But the road to the top is always rocky, no matter what path is chosen. Staying at home a few extra years has its advantages, but also its potential pitfalls. There are first-team opportunities in a familiar environment - the flipside of the coin is the relative ease with which premature reputations can be constructed.
It is just over two years since I first saw Neymar in the flesh. Recently turned 17, he came off the bench for the last few minutes with his Santos team leading Fluminense 2-1. By the end it was 4-1.
He set one up with a gorgeous, defence-splitting pass, and the other came from a rebound after the keeper failed to hold his shot. In between the two, his dribbling skills forced a red card for the Fluminense right back. It was a sensational seven minutes. Before long he was being proclaimed as a phenomenon and there were calls for his inclusion in last year's World Cup squad.
The problem here is that domestic Brazilian football dances to its own beat. The defensive lines play deep, so there is space on the field. Today's referees will give fouls for anything and diving is tolerated - a scenario which fills the dribbler with confidence. Take him out of the protective bubble and it can be a different story - Robinho is a perfect example, a player whose fighting spirit seems to shrink in front of your eyes when he does not get the fouls he used to be awarded in Brazil.
The problem here is that Neymar is a child of the contemporary criteria of Brazilian referees, a fruit of the poisoned tree. I have never seen a player who dives so often and so theatrically. This is clearly an impediment in his quest to reach the level of play that Lionel Messi showed on Saturday, and there is another one.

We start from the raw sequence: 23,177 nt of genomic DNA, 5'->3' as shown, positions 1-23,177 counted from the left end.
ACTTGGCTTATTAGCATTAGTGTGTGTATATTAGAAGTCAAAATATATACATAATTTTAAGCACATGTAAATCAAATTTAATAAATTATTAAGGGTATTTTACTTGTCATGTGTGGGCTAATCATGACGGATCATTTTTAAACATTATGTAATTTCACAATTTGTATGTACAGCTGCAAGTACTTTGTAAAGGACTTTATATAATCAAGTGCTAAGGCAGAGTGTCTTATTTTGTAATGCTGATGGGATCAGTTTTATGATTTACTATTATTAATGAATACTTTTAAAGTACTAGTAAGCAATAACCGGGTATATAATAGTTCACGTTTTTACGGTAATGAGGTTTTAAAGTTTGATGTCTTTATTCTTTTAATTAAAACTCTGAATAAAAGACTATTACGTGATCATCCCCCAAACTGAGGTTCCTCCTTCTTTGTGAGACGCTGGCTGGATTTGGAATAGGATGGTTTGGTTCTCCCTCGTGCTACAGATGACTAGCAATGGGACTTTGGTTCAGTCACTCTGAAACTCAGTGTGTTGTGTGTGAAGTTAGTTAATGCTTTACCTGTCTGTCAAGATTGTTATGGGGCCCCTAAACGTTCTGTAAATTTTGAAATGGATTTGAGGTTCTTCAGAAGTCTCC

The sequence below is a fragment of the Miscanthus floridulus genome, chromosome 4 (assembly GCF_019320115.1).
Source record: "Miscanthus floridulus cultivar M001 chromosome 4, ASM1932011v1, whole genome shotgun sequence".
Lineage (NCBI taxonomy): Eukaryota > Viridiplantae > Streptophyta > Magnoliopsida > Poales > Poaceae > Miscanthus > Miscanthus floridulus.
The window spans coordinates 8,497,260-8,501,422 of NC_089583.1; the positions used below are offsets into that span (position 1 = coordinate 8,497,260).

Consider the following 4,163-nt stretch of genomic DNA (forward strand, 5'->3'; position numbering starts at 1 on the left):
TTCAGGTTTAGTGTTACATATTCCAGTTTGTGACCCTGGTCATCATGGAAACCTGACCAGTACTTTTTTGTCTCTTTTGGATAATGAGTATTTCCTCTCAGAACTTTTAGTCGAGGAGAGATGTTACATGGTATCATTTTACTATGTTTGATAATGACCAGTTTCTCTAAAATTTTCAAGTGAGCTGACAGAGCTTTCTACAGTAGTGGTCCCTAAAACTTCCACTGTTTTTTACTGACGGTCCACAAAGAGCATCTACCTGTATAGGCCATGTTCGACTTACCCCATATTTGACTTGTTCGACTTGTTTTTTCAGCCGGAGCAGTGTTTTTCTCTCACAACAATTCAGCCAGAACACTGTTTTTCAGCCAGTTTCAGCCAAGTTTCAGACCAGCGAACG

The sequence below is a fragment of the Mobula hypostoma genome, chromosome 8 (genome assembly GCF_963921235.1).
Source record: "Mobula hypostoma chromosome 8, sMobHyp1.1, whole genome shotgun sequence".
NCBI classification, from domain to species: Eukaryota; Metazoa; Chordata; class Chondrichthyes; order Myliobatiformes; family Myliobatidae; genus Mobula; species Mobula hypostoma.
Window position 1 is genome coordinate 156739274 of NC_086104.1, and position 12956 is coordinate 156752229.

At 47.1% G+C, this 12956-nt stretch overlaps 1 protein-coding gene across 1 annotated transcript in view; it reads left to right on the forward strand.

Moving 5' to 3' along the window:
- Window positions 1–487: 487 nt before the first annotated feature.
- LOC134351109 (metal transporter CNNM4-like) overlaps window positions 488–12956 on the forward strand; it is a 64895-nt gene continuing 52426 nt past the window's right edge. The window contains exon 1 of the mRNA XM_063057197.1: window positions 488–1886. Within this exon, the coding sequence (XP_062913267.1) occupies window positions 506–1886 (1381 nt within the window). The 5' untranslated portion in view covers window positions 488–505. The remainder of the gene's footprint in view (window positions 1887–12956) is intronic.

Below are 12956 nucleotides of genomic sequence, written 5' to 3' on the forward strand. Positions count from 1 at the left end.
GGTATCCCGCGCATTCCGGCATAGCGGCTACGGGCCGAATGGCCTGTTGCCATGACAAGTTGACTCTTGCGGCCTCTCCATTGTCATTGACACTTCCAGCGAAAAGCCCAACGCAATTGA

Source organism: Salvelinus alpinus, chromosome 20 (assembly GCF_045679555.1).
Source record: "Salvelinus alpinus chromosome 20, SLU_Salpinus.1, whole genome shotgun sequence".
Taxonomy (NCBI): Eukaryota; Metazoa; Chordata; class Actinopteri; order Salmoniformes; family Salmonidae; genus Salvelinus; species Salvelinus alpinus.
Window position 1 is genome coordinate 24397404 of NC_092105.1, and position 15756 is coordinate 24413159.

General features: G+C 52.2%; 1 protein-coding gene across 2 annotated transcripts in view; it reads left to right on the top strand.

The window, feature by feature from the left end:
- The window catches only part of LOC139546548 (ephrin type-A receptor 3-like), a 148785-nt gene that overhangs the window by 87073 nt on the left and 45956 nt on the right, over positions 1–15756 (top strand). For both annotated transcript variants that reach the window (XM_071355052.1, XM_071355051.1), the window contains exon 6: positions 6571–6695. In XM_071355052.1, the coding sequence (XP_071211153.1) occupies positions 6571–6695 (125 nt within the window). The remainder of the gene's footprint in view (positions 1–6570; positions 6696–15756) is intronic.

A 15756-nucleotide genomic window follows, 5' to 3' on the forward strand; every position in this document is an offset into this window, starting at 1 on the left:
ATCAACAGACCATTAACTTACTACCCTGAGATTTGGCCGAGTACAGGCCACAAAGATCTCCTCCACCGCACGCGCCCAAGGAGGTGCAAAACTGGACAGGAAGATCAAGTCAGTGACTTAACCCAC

Neymar still has work to do on his game. Photo: Reuters
The Boy Prince of the Brazilian game, there is something of the spoilt brat about Neymar. He can scream and shout when he does not get his way, and also lose his focus. Against Argentina, in the big game of the recent South American Under-20 Championships, he was too busy diving and arguing to play much football.
But this is a work in progress. The current Copa Libertadores campaign could go down as the moment when the boy prince shows that he is prepared to become king.
This week Santos hope to book their place in the final. In the last few games Neymar has shown less petulance, done less diving and played some wonderful stuff - gliding past his marker on either side, showing vision and intelligence plus his trademark cool finishing.
He is a special talent. The tests are going to get tougher as he moves up, but his journey will be well worth following. If everything falls into place, if he can keep learning and adapting, then he might be able to shine on the stage that Lionel Messi lit up on Saturday.
Please leave comments on the piece in the space provided. Send questions on South American football to firstname.lastname@example.org, and I'll pick out a couple for next week.
From last week's postbag:
Q) I was wondering what happened to the Brazilian winger Mancini? I remember him doing very well at Roma, but he seems to have disappeared after a bad spell at Inter Milan?
A) He's back in Brazil with Atletico Mineiro. He's had a bizarre career. He was a promising but error-prone, unconfident right back until suddenly exploding as a goalscoring threat in 2002 with Atletico. He then moved off to Italy, where he was reinvented as a wide attacker, had some glory years, was briefly in the Brazil squad, and then he fell back again.